Hu Xijin, head of ‘China’s Fox News,’ says he’ll retire

Hu Xijin, the longtime leader of Global Times, the nationalistic Communist Party tabloid, and a pioneer of China’s fiery online posturing, said Thursday that he would step back from his position.

>>Paul Mozur and John LiuThe New York Times
Published : 17 Dec 2021, 09:27 AM
Updated : 17 Dec 2021, 09:27 AM

A standout in China’s growing chorus of nationalist voices, Hu led the paper, which some have called China’s version of Fox News, for more than a decade. Under his watch, it became one of the country’s best-known, and most truculent, media organisations.

“Old Hu will turn 62 years old after the New Year, and it’s about time I retire,” Hu wrote on China’s Twitter-like Weibo social media platform, referring to himself by a popular nickname.

“In the future, as a special commentator for Global Times, I will continue to contribute to the development of the Global Times and continue to do my best for the party’s news and public opinion work,” he added.

His flair for verbal combat, in English and Chinese alike, set the tone for a new generation of Chinese pundits and diplomats who have taken to global social media to lash out at the country’s critics and rivals. Though he occasionally and lightly critiqued the party’s tightening social controls, he has been a forefront of a group determined to show the world that China will not back down.

He was among the first to respond to the international criticism about China’s vast detention of Muslims, arguing that while minorities were being held against their will, the reeducation camps were a sincere attempt to educate and train them. When tensions with Australia soured last year, he likened the country to gum stuck to the bottom of China’s shoe.

More recently, he was one of the loudest voices from Chinese media trying to rebut global concern about the safety and freedom of Peng Shuai, the Chinese tennis star, after she accused a former top leader of sexual assault. He released videos showing her dining in a restaurant in Beijing.

He also lashed out at the Women’s Tennis Association and others who had expressed concern for Peng in a tweet: “They are depriving Peng Shuai’s freedom of expression, demanding that her description of her current situation must meet their expectation.”

Hu has courted criticism from those who see his strident language as unproductive. Within China, his critics sometimes called him a “Frisbee fetcher,” a party loyalist who jumps at the prompting of officials and bends the truth to inflame passions within China.

During the presidential administration of Donald Trump, Hu would often work late, firing off rejoinders at the U.S. president’s tweets. Other Chinese diplomats and state media journalists followed, taking to American social media platforms blocked in China to hit back at Beijing’s critics. In the process, they have at times stirred international controversy and inflamed relations with other countries.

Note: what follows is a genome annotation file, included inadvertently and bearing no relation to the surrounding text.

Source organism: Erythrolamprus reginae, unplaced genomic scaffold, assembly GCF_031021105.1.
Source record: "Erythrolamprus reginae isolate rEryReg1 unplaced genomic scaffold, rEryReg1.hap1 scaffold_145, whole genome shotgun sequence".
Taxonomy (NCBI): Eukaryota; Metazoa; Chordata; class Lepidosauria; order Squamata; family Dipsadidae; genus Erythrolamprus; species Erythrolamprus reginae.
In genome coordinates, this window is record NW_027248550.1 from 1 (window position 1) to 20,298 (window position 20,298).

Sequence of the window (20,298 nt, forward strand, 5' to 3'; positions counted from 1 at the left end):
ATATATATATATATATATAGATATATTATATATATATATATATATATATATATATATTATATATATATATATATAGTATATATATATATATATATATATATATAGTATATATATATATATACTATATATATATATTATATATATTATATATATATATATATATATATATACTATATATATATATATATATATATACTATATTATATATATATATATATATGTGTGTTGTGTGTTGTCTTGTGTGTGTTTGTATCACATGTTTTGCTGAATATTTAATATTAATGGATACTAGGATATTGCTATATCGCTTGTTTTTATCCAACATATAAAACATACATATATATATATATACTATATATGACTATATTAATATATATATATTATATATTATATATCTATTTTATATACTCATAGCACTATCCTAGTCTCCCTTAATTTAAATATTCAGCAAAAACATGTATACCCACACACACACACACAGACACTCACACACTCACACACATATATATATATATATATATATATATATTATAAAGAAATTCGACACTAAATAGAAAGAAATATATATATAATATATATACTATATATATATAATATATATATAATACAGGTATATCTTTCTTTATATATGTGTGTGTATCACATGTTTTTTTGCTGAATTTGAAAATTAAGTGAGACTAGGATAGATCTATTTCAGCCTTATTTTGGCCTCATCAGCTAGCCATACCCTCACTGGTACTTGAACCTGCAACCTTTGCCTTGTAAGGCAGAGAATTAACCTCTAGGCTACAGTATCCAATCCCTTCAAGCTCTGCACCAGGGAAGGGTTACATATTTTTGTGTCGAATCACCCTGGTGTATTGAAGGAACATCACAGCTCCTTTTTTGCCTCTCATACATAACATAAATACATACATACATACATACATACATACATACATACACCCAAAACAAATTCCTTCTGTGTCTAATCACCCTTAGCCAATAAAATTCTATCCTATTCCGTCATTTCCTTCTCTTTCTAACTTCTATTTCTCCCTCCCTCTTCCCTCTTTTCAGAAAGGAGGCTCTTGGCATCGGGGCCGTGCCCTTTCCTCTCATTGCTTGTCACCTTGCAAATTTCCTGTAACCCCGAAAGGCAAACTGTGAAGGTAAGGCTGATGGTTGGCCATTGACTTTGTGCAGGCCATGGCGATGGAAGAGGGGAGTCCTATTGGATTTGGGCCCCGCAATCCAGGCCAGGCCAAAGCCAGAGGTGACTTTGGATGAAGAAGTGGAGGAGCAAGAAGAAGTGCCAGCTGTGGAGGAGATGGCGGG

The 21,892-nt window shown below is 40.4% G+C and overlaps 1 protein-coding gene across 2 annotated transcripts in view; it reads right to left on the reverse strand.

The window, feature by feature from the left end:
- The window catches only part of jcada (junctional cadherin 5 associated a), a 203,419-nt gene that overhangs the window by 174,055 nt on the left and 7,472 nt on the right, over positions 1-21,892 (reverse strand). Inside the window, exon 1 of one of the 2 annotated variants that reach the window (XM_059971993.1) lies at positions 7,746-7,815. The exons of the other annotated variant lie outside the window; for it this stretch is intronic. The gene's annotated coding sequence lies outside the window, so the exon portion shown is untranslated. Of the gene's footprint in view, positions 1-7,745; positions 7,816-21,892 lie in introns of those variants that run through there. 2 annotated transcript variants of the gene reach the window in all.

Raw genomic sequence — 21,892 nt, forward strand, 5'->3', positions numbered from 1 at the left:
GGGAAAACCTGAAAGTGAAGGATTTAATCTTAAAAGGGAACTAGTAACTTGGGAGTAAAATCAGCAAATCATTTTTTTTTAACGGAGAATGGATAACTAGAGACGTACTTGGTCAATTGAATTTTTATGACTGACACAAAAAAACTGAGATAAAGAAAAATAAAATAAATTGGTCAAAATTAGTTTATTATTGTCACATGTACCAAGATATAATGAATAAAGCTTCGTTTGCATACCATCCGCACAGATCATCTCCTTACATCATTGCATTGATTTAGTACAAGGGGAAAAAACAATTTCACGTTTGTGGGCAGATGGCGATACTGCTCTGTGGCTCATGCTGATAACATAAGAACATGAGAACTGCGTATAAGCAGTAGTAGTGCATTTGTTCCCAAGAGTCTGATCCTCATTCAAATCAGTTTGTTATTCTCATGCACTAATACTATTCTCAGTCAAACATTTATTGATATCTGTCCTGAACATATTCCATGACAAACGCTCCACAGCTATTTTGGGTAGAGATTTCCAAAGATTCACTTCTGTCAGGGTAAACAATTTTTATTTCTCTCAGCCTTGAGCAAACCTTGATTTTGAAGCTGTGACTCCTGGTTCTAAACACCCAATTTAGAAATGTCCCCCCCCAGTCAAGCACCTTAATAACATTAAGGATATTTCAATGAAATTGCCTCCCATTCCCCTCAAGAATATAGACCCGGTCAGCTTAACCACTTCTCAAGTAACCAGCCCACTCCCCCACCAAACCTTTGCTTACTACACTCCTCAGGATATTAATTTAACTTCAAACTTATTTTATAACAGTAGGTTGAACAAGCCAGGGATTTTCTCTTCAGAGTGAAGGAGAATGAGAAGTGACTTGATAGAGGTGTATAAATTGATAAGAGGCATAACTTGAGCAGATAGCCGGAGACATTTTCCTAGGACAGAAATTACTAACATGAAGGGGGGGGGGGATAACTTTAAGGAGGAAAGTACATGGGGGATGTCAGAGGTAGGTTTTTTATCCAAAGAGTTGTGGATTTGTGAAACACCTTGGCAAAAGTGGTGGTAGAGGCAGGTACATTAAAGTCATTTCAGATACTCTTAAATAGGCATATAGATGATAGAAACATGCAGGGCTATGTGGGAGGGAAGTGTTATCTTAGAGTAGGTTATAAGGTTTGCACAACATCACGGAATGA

Growing up in Beijing, Hu was not always the picture of party loyalty. As a Russian literature graduate student in 1989, he joined the crowds of pro-democracy protesters who gathered in Tiananmen Square. He has since distanced himself from the demonstrations, saying that he was misled by pro-democracy intellectuals, whom he has called childish and impulsive.

Taking over the Global Times in 2005, he thrived, even as China has repeatedly cracked down on media freedoms, jailing journalists and shuttering independent media. His occasional criticisms of the government have been balanced by patriotic salvos on Twitter, which he often reposted on Chinese social media, as if to show he was defending the country internationally.

That conduct helped him retain his status as a trusted party stalwart and conduit for the outlook of Beijing’s buttoned-up top leadership. Investors, diplomats and political pundits in China and the United States alike often scoured his posts for hints of what Chinese leaders might be thinking, though opinions vary over how much the tabloid’s bellicose editorials represented Beijing’s attitudes.

In recent years, Hu has occasionally found himself on the wrong side of the nationalism he helped to inculcate. This year, as India struggled to deal with a coronavirus outbreak, Chinese state media mocked the tragedy, posting an image of a Chinese rocket about to launch next to one of mass cremations with the title: “Chinese ignition versus Indian ignition.”

When Hu condemned the meme for damaging China’s reputation in India, another nationalist pundit pushed back, suggesting China should not worry about flexing its political muscles and deriding critics who worried about the image with a coarse term that is roughly equivalent to “pearl clutchers.”

On Chinese social media, many lauded Hu for his years of social media combat, calling it a loss to the country’s propaganda efforts and expressing wishes he will continue to speak out. Many gave him credit for helping the world better understand China.

One popular Weibo commentator, known as Chairman Tu, wrote that Hu’s departure marked the end of an era: “Thanks to Old Hu for his contribution. In the new era, China still needs more voices.”

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Toufique Imrose Khalidi
Editor-in-Chief and Publisher